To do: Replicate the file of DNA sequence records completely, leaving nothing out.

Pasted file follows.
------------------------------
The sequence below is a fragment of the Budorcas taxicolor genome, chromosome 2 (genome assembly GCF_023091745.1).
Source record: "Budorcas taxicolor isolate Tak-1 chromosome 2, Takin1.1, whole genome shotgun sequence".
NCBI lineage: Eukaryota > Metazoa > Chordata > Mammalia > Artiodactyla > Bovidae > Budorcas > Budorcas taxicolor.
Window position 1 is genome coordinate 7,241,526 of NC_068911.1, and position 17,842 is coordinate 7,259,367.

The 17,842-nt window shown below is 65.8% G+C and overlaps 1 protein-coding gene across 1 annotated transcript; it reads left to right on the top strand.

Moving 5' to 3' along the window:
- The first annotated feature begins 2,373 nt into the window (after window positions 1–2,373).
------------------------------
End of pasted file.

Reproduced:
The sequence below is a fragment of the Budorcas taxicolor genome, chromosome 2 (genome assembly GCF_023091745.1).
Source record: "Budorcas taxicolor isolate Tak-1 chromosome 2, Takin1.1, whole genome shotgun sequence".
NCBI lineage: Eukaryota > Metazoa > Chordata > Mammalia > Artiodactyla > Bovidae > Budorcas > Budorcas taxicolor.
Window position 1 is genome coordinate 7,241,526 of NC_068911.1, and position 17,842 is coordinate 7,259,367.

The 17,842-nt window shown below is 65.8% G+C and overlaps 1 protein-coding gene across 1 annotated transcript; it reads left to right on the top strand.

Moving 5' to 3' along the window:
- The first annotated feature begins 2,373 nt into the window (after window positions 1–2,373).